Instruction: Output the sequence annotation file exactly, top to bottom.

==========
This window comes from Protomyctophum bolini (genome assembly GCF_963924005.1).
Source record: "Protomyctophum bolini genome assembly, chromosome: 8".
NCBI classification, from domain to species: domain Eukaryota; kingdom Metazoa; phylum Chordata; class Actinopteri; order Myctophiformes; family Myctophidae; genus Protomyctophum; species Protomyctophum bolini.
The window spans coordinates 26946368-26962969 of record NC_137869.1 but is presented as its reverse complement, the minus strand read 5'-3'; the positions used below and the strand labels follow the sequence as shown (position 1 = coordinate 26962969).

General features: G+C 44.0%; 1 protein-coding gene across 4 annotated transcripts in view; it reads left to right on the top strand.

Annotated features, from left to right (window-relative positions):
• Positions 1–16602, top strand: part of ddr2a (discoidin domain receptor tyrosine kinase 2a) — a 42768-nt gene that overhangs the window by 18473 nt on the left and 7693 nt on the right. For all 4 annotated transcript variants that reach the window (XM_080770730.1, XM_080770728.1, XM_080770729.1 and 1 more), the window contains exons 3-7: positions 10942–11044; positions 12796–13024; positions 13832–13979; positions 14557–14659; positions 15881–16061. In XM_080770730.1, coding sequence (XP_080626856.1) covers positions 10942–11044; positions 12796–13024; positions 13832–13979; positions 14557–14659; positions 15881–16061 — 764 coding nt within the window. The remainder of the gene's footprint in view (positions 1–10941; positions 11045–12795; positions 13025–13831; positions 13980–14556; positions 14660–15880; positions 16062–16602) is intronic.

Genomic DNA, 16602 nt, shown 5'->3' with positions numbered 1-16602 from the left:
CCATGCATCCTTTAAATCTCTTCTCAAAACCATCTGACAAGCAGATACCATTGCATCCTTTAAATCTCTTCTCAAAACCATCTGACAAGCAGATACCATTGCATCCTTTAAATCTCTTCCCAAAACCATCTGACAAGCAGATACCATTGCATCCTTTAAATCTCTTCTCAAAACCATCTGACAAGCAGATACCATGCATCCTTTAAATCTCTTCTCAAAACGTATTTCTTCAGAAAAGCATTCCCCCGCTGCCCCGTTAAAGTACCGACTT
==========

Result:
This window comes from Protomyctophum bolini (genome assembly GCF_963924005.1).
Source record: "Protomyctophum bolini genome assembly, chromosome: 8".
NCBI classification, from domain to species: domain Eukaryota; kingdom Metazoa; phylum Chordata; class Actinopteri; order Myctophiformes; family Myctophidae; genus Protomyctophum; species Protomyctophum bolini.
The window spans coordinates 26946368-26962969 of record NC_137869.1 but is presented as its reverse complement, the minus strand read 5'-3'; the positions used below and the strand labels follow the sequence as shown (position 1 = coordinate 26962969).

General features: G+C 44.0%; 1 protein-coding gene across 4 annotated transcripts in view; it reads left to right on the top strand.

Annotated features, from left to right (window-relative positions):
• Positions 1–16602, top strand: part of ddr2a (discoidin domain receptor tyrosine kinase 2a) — a 42768-nt gene that overhangs the window by 18473 nt on the left and 7693 nt on the right. For all 4 annotated transcript variants that reach the window (XM_080770730.1, XM_080770728.1, XM_080770729.1 and 1 more), the window contains exons 3-7: positions 10942–11044; positions 12796–13024; positions 13832–13979; positions 14557–14659; positions 15881–16061. In XM_080770730.1, coding sequence (XP_080626856.1) covers positions 10942–11044; positions 12796–13024; positions 13832–13979; positions 14557–14659; positions 15881–16061 — 764 coding nt within the window. The remainder of the gene's footprint in view (positions 1–10941; positions 11045–12795; positions 13025–13831; positions 13980–14556; positions 14660–15880; positions 16062–16602) is intronic.

Genomic DNA, 16602 nt, shown 5'->3' with positions numbered 1-16602 from the left:
CCATGCATCCTTTAAATCTCTTCTCAAAACCATCTGACAAGCAGATACCATTGCATCCTTTAAATCTCTTCTCAAAACCATCTGACAAGCAGATACCATTGCATCCTTTAAATCTCTTCCCAAAACCATCTGACAAGCAGATACCATTGCATCCTTTAAATCTCTTCTCAAAACCATCTGACAAGCAGATACCATGCATCCTTTAAATCTCTTCTCAAAACGTATTTCTTCAGAAAAGCATTCCCCCGCTGCCCCGTTAAAGTACCGACTT